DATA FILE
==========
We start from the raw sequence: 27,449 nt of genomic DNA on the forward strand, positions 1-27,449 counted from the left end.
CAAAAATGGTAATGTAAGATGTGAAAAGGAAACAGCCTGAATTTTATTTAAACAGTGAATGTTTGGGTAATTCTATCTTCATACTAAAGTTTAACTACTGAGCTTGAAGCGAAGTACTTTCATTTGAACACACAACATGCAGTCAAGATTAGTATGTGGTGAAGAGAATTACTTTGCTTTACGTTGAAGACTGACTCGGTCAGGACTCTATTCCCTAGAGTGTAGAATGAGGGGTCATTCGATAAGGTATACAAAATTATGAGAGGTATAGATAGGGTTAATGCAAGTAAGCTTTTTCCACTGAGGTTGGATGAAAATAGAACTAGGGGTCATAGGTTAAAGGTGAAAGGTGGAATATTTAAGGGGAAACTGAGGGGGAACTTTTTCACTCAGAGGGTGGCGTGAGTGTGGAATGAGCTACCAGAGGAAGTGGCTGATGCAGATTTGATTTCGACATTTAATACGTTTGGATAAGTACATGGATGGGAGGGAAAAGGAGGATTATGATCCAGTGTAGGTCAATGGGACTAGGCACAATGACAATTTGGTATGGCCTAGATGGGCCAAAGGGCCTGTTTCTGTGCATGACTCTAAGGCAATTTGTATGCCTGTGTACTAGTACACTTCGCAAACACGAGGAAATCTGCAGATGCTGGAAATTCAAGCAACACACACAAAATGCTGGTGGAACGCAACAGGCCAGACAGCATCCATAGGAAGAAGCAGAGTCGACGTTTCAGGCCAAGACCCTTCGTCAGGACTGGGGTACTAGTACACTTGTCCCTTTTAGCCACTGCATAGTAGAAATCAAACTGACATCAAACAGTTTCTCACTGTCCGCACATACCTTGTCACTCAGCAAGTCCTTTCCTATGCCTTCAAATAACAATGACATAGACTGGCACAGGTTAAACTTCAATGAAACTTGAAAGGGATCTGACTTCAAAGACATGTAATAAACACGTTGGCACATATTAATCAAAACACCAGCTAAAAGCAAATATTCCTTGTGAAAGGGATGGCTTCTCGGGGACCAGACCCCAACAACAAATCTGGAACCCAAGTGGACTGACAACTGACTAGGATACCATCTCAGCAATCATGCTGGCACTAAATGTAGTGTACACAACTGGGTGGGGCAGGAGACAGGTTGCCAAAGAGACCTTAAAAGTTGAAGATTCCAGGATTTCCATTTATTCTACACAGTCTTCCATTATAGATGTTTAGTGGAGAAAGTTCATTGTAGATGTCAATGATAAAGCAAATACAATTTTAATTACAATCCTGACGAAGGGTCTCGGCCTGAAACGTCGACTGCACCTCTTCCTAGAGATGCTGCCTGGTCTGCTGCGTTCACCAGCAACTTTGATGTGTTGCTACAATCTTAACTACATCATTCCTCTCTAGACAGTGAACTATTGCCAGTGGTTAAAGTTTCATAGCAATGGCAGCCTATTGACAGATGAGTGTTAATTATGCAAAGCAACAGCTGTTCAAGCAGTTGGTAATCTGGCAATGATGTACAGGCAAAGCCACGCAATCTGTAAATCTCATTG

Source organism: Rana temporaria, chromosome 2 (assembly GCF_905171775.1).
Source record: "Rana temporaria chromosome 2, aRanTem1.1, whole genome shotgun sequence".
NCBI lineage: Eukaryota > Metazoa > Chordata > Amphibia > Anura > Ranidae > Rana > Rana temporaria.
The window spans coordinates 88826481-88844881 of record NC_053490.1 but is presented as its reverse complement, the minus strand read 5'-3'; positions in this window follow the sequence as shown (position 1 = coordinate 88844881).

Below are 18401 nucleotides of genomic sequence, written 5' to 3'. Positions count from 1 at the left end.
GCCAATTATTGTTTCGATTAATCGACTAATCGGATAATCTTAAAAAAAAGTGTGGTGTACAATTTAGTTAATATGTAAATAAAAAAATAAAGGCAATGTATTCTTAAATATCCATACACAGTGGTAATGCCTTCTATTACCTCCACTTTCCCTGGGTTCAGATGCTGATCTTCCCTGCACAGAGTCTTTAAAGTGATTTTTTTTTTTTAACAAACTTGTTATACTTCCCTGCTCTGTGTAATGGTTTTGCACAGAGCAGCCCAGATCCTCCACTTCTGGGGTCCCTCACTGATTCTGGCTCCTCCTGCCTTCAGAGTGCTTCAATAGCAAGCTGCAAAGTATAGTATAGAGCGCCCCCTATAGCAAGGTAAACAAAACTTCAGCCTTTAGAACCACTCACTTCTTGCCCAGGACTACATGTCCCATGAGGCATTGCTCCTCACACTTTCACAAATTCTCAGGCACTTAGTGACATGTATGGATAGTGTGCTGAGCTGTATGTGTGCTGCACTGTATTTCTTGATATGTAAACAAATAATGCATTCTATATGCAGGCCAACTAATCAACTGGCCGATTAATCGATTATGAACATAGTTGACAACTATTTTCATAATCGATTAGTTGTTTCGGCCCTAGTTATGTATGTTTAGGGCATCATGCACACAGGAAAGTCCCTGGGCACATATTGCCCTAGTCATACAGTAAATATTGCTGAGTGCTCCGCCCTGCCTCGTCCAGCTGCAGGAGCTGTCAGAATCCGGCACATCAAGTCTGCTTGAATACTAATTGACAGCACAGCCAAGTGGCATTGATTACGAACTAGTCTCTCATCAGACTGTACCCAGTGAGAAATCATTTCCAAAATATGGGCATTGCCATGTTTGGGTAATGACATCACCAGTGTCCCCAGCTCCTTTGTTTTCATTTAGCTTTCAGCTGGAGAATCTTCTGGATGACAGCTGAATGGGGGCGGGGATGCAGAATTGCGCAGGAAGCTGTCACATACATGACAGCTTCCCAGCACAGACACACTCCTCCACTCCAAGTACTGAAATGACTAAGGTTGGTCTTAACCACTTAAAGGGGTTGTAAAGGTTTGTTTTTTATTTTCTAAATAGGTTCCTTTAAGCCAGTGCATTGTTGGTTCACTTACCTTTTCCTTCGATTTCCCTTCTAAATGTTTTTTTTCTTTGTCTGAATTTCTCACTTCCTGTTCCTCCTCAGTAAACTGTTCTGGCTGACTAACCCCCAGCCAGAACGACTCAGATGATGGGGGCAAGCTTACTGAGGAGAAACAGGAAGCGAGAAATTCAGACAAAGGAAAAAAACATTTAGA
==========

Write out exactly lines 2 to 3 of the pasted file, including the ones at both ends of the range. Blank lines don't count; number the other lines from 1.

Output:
CAAAAATGGTAATGTAAGATGTGAAAAGGAAACAGCCTGAATTTTATTTAAACAGTGAATGTTTGGGTAATTCTATCTTCATACTAAAGTTTAACTACTGAGCTTGAAGCGAAGTACTTTCATTTGAACACACAACATGCAGTCAAGATTAGTATGTGGTGAAGAGAATTACTTTGCTTTACGTTGAAGACTGACTCGGTCAGGACTCTATTCCCTAGAGTGTAGAATGAGGGGTCATTCGATAAGGTATACAAAATTATGAGAGGTATAGATAGGGTTAATGCAAGTAAGCTTTTTCCACTGAGGTTGGATGAAAATAGAACTAGGGGTCATAGGTTAAAGGTGAAAGGTGGAATATTTAAGGGGAAACTGAGGGGGAACTTTTTCACTCAGAGGGTGGCGTGAGTGTGGAATGAGCTACCAGAGGAAGTGGCTGATGCAGATTTGATTTCGACATTTAATACGTTTGGATAAGTACATGGATGGGAGGGAAAAGGAGGATTATGATCCAGTGTAGGTCAATGGGACTAGGCACAATGACAATTTGGTATGGCCTAGATGGGCCAAAGGGCCTGTTTCTGTGCATGACTCTAAGGCAATTTGTATGCCTGTGTACTAGTACACTTCGCAAACACGAGGAAATCTGCAGATGCTGGAAATTCAAGCAACACACACAAAATGCTGGTGGAACGCAACAGGCCAGACAGCATCCATAGGAAGAAGCAGAGTCGACGTTTCAGGCCAAGACCCTTCGTCAGGACTGGGGTACTAGTACACTTGTCCCTTTTAGCCACTGCATAGTAGAAATCAAACTGACATCAAACAGTTTCTCACTGTCCGCACATACCTTGTCACTCAGCAAGTCCTTTCCTATGCCTTCAAATAACAATGACATAGACTGGCACAGGTTAAACTTCAATGAAACTTGAAAGGGATCTGACTTCAAAGACATGTAATAAACACGTTGGCACATATTAATCAAAACACCAGCTAAAAGCAAATATTCCTTGTGAAAGGGATGGCTTCTCGGGGACCAGACCCCAACAACAAATCTGGAACCCAAGTGGACTGACAACTGACTAGGATACCATCTCAGCAATCATGCTGGCACTAAATGTAGTGTACACAACTGGGTGGGGCAGGAGACAGGTTGCCAAAGAGACCTTAAAAGTTGAAGATTCCAGGATTTCCATTTATTCTACACAGTCTTCCATTATAGATGTTTAGTGGAGAAAGTTCATTGTAGATGTCAATGATAAAGCAAATACAATTTTAATTACAATCCTGACGAAGGGTCTCGGCCTGAAACGTCGACTGCACCTCTTCCTAGAGATGCTGCCTGGTCTGCTGCGTTCACCAGCAACTTTGATGTGTTGCTACAATCTTAACTACATCATTCCTCTCTAGACAGTGAACTATTGCCAGTGGTTAAAGTTTCATAGCAATGGCAGCCTATTGACAGATGAGTGTTAATTATGCAAAGCAACAGCTGTTCAAGCAGTTGGTAATCTGGCAATGATGTACAGGCAAAGCCACGCAATCTGTAAATCTCATTG

Source organism: Rana temporaria, chromosome 2 (assembly GCF_905171775.1).